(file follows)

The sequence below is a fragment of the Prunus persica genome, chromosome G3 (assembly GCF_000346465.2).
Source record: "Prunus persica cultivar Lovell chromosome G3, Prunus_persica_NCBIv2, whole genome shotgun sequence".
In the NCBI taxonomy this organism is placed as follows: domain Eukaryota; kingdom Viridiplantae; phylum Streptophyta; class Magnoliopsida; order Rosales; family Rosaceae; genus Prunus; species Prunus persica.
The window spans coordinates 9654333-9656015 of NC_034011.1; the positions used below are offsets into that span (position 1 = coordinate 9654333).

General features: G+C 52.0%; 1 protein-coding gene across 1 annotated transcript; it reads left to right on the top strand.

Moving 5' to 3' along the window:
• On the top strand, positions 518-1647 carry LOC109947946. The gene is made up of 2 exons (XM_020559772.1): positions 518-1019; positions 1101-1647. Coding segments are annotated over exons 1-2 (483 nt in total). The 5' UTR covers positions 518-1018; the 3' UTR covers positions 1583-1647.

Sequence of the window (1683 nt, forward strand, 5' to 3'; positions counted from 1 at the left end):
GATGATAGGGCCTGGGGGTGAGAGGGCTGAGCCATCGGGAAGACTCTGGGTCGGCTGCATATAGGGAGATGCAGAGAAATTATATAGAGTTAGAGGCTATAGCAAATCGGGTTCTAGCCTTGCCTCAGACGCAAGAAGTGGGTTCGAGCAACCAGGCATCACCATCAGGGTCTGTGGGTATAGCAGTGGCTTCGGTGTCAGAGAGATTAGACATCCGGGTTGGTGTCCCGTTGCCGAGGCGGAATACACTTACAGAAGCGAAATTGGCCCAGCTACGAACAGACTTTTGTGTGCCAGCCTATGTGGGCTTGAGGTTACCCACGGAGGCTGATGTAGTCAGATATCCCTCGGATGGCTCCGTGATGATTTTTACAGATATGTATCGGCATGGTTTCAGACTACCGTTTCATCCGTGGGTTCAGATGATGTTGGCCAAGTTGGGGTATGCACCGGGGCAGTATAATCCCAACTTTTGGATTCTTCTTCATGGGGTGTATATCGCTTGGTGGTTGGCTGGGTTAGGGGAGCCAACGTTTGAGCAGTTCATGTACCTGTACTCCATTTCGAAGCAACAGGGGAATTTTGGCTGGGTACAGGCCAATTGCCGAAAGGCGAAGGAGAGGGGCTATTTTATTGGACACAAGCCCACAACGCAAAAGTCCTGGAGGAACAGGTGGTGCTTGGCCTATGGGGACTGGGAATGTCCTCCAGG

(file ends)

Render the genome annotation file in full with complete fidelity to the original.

The sequence below is a fragment of the Prunus persica genome, chromosome G3 (assembly GCF_000346465.2).
Source record: "Prunus persica cultivar Lovell chromosome G3, Prunus_persica_NCBIv2, whole genome shotgun sequence".
In the NCBI taxonomy this organism is placed as follows: domain Eukaryota; kingdom Viridiplantae; phylum Streptophyta; class Magnoliopsida; order Rosales; family Rosaceae; genus Prunus; species Prunus persica.
The window spans coordinates 9654333-9656015 of NC_034011.1; the positions used below are offsets into that span (position 1 = coordinate 9654333).

General features: G+C 52.0%; 1 protein-coding gene across 1 annotated transcript; it reads left to right on the top strand.

Moving 5' to 3' along the window:
• On the top strand, positions 518-1647 carry LOC109947946. The gene is made up of 2 exons (XM_020559772.1): positions 518-1019; positions 1101-1647. Coding segments are annotated over exons 1-2 (483 nt in total). The 5' UTR covers positions 518-1018; the 3' UTR covers positions 1583-1647.

Sequence of the window (1683 nt, forward strand, 5' to 3'; positions counted from 1 at the left end):
GATGATAGGGCCTGGGGGTGAGAGGGCTGAGCCATCGGGAAGACTCTGGGTCGGCTGCATATAGGGAGATGCAGAGAAATTATATAGAGTTAGAGGCTATAGCAAATCGGGTTCTAGCCTTGCCTCAGACGCAAGAAGTGGGTTCGAGCAACCAGGCATCACCATCAGGGTCTGTGGGTATAGCAGTGGCTTCGGTGTCAGAGAGATTAGACATCCGGGTTGGTGTCCCGTTGCCGAGGCGGAATACACTTACAGAAGCGAAATTGGCCCAGCTACGAACAGACTTTTGTGTGCCAGCCTATGTGGGCTTGAGGTTACCCACGGAGGCTGATGTAGTCAGATATCCCTCGGATGGCTCCGTGATGATTTTTACAGATATGTATCGGCATGGTTTCAGACTACCGTTTCATCCGTGGGTTCAGATGATGTTGGCCAAGTTGGGGTATGCACCGGGGCAGTATAATCCCAACTTTTGGATTCTTCTTCATGGGGTGTATATCGCTTGGTGGTTGGCTGGGTTAGGGGAGCCAACGTTTGAGCAGTTCATGTACCTGTACTCCATTTCGAAGCAACAGGGGAATTTTGGCTGGGTACAGGCCAATTGCCGAAAGGCGAAGGAGAGGGGCTATTTTATTGGACACAAGCCCACAACGCAAAAGTCCTGGAGGAACAGGTGGTGCTTGGCCTATGGGGACTGGGAATGTCCTCCAGG